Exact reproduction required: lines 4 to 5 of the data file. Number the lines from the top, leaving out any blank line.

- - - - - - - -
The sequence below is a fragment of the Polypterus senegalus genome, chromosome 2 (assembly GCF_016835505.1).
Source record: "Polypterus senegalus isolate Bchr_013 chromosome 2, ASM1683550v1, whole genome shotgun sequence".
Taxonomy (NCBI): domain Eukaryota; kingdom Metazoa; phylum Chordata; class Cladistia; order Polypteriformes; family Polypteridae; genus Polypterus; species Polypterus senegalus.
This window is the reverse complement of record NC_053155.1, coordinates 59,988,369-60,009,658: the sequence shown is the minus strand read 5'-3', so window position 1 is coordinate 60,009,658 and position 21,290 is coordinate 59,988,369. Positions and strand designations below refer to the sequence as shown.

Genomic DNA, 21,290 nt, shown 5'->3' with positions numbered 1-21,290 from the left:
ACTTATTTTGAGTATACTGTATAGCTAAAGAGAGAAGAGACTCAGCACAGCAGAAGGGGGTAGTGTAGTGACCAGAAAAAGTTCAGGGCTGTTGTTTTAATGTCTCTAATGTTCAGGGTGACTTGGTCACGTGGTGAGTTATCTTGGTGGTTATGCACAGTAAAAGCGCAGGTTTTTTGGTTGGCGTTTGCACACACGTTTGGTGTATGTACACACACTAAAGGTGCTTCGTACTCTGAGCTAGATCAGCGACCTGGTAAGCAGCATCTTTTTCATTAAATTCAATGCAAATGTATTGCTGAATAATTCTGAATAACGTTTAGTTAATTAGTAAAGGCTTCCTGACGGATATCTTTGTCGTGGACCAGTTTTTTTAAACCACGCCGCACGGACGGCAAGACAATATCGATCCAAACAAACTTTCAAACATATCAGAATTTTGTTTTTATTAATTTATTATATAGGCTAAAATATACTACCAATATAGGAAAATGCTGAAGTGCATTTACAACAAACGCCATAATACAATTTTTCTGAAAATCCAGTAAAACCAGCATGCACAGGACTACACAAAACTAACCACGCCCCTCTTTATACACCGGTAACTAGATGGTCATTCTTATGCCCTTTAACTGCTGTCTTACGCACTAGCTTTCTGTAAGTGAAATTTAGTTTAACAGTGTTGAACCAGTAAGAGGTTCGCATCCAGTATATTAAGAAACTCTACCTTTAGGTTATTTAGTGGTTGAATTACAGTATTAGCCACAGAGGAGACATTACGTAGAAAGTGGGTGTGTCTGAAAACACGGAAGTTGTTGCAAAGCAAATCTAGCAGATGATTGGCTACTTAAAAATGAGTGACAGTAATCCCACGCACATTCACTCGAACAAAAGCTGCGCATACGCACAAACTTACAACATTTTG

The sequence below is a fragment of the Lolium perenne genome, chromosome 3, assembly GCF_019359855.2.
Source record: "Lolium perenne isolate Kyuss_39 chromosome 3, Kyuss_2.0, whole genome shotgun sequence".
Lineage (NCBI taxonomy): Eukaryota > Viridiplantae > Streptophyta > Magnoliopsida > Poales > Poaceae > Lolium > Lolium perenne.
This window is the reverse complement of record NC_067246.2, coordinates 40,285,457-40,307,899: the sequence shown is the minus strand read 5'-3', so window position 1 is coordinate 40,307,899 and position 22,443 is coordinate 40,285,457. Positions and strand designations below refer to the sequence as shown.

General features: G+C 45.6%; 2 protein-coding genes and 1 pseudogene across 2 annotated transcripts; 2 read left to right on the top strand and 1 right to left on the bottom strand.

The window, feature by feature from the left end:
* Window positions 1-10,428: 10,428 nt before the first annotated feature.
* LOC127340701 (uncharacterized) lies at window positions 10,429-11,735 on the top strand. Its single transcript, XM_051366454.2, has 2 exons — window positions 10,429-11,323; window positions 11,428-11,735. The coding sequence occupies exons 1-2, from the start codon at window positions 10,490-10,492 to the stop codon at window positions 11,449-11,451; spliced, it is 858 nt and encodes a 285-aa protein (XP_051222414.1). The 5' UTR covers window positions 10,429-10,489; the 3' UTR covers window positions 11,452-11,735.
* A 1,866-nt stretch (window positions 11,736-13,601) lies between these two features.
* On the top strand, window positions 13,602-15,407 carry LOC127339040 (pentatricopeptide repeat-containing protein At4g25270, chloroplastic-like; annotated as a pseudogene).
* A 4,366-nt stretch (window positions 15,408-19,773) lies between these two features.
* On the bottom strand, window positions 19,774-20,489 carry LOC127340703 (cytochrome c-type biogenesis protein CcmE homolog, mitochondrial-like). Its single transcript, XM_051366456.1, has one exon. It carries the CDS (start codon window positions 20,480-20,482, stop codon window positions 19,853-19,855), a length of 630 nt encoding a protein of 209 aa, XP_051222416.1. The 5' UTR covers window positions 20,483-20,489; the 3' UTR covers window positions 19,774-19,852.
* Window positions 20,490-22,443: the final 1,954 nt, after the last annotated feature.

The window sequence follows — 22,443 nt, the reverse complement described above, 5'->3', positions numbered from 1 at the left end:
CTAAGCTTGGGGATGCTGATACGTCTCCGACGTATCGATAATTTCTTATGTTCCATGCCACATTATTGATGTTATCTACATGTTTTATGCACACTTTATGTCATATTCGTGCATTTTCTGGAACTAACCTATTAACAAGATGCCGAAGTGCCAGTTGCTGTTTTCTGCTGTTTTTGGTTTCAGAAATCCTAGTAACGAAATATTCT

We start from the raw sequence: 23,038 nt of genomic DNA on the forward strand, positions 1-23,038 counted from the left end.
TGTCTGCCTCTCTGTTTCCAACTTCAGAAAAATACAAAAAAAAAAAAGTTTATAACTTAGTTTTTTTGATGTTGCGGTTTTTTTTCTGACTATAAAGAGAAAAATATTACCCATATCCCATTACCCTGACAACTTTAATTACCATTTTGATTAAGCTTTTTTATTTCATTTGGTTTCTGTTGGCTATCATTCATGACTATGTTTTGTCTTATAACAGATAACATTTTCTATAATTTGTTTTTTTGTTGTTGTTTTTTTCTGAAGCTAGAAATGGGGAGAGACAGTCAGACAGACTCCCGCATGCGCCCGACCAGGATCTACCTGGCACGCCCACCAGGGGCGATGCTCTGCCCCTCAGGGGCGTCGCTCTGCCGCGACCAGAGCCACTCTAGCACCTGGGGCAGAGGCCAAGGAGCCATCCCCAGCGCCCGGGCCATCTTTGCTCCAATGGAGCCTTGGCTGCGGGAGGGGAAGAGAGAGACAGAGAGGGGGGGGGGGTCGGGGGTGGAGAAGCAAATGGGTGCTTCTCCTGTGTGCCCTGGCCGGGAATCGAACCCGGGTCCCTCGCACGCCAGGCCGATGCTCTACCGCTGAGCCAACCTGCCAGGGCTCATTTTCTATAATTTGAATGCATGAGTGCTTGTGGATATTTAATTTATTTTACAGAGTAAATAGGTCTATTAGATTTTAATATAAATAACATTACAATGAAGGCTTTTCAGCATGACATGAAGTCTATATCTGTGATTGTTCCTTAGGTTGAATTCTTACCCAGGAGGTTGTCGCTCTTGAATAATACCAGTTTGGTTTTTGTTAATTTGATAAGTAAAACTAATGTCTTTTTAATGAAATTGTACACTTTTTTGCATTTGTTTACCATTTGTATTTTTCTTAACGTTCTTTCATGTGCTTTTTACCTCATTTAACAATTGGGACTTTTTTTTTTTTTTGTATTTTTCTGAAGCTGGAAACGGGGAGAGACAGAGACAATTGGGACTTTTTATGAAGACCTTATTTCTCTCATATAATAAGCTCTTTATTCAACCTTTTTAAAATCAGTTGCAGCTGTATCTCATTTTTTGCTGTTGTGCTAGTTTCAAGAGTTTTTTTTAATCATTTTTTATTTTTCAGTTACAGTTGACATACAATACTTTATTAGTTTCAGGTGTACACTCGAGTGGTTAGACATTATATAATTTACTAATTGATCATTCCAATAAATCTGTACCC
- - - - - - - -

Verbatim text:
This window is the reverse complement of record NC_053155.1, coordinates 59,988,369-60,009,658: the sequence shown is the minus strand read 5'-3', so window position 1 is coordinate 60,009,658 and position 21,290 is coordinate 59,988,369. Positions and strand designations below refer to the sequence as shown.

Genomic DNA, 21,290 nt, shown 5'->3' with positions numbered 1-21,290 from the left: